15-year-old boys are more likely than girls of the same age to be low achievers” said a recent OECD report*. This is yet more evidence of a long term, worldwide trend of some boys falling behind at school. University of Luxembourg researchers have identified two possible major causes and a potential solution in a new study published recently in the journal “Masculinities and Social Change”*. This work was conducted by gleaning evidence directly from children rather than the traditional source of seeking the opinions of teachers or parents.
“We saw a strong tendency for failing boys to be alienated from school; feeling distant and thinking it is not useful,” noted Andreas Hadjar a Professor in the Sociology of Education who led the research.
“There was also a clear link with under-performance and boys having traditional opinions about their gender role, that is, that men should lead women,” he added. Boys with these traits tended to be more disruptive in class and hence underperformed, scoring about 8 per cent less in their year mark than the average male pupil.
As many girls as boys expressed their alienation from school, but these attitudes were shown to have a more negative effect on boys. Also, having traditional views of male/female roles tended to affect boys and girls equally, but the study showed these opinions are more prevalent amongst boys than girls.
Other factors such as peer-group attitudes and socio-economic background also hinder school performance as they influence school alienation and gender role orientations and, thus, educational performance.
Questionnaires, group discussions and video observation of lessons were used to analyse the behaviour of 872 children, mostly aged 13-14 years, going to school in Berne, Switzerland. This data was compared to examination and class work results. Thus the researchers could analyse what the children said and their behaviour in class, observations which allowed for statistical analysis.
There might be a solution to this failing-boys syndrome. By observing behaviour in class, the researchers saw that underachieving boys responded best to authoritative teaching styles that feature a structured and caring but controlling approach. This is not to be confused with overly strict, authoritarian methods.
This work shows that inappropriate teaching styles can cause and reinforce feelings of estrangement from school. “Teachers with an authoritative teaching style are clearly interested in their students, guiding them and being available if problems arise,” noted Prof Hadjar. “This research demonstrates that that teachers need to be flexible in the way they deal with different personalities.”
** Hadjar, Andreas; Backes, Susanne; Gysin, Stefanie: School Alienation, Patriarchal Gender-Role Orientations and the Lower Educational Success of Boys. A Mixed-method Study. Masculinities and Social Change. Feb. 2015
http://orbilu.uni.lu/handle/10993/20145 - Link to the scientific publication
http://www.uni.lu - homepage of the University of Luxembourg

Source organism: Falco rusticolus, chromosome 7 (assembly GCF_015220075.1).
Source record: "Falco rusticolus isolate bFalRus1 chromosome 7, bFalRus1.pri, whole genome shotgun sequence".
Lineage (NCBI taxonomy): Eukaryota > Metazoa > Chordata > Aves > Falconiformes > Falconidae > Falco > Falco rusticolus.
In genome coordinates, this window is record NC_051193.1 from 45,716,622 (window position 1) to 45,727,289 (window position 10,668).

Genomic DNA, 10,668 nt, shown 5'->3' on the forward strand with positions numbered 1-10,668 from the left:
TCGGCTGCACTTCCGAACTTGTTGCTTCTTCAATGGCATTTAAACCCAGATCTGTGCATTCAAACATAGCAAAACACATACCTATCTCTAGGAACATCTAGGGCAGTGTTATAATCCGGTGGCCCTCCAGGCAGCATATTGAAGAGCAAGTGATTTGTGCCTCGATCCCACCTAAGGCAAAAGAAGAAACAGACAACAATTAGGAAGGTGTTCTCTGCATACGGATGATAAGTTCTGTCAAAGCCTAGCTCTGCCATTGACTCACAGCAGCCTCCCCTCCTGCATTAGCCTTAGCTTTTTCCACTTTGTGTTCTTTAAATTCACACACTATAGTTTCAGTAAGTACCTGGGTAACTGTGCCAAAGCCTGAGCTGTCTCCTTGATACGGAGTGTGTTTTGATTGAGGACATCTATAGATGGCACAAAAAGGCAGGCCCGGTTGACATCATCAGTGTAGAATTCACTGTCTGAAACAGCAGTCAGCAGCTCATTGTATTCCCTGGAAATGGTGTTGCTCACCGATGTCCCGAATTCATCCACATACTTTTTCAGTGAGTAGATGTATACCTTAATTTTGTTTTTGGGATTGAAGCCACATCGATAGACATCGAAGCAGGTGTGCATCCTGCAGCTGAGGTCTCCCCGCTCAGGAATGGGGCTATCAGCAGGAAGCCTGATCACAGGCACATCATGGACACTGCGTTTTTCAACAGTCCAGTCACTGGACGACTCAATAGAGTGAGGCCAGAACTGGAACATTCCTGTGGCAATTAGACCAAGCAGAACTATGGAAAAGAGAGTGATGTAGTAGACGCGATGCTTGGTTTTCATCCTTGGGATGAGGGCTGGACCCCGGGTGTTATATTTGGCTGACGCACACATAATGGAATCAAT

http://bit.ly/1JJuehT - Link and contact to Prof. Andreas Hadjar
Britta Schlüter | idw - Informationsdienst Wissenschaft
Innovative genetic tests for children with developmental disorders and epilepsy
11.07.2018 | Christian-Albrechts-Universität zu Kiel
Oxygen loss in the coastal Baltic Sea is “unprecedentedly severe”
05.07.2018 | European Geosciences Union
A new manufacturing technique uses a process similar to newspaper printing to form smoother and more flexible metals for making ultrafast electronic devices.
The low-cost process, developed by Purdue University researchers, combines tools already used in industry for manufacturing metals on a large scale, but uses...
For the first time ever, scientists have determined the cosmic origin of highest-energy neutrinos. A research group led by IceCube scientist Elisa Resconi, spokesperson of the Collaborative Research Center SFB1258 at the Technical University of Munich (TUM), provides an important piece of evidence that the particles detected by the IceCube neutrino telescope at the South Pole originate from a galaxy four billion light-years away from Earth.
To rule out other origins with certainty, the team led by neutrino physicist Elisa Resconi from the Technical University of Munich and multi-wavelength...
For the first time a team of researchers have discovered two different phases of magnetic skyrmions in a single material. Physicists of the Technical Universities of Munich and Dresden and the University of Cologne can now better study and understand the properties of these magnetic structures, which are important for both basic research and applications.
Whirlpools are an everyday experience in a bath tub: When the water is drained a circular vortex is formed. Typically, such whirls are rather stable. Similar...
Physicists working with Roland Wester at the University of Innsbruck have investigated if and how chemical reactions can be influenced by targeted vibrational excitation of the reactants. They were able to demonstrate that excitation with a laser beam does not affect the efficiency of a chemical exchange reaction and that the excited molecular group acts only as a spectator in the reaction.
A frequently used reaction in organic chemistry is nucleophilic substitution. It plays, for example, an important role in in the synthesis of new chemical...
Optical spectroscopy allows investigating the energy structure and dynamic properties of complex quantum systems. Researchers from the University of Würzburg present two new approaches of coherent two-dimensional spectroscopy.
"Put an excitation into the system and observe how it evolves." According to physicist Professor Tobias Brixner, this is the credo of optical spectroscopy....
13.07.2018 | Event News
12.07.2018 | Event News
03.07.2018 | Event News
20.07.2018 | Power and Electrical Engineering
20.07.2018 | Information Technology
20.07.2018 | Materials Sciences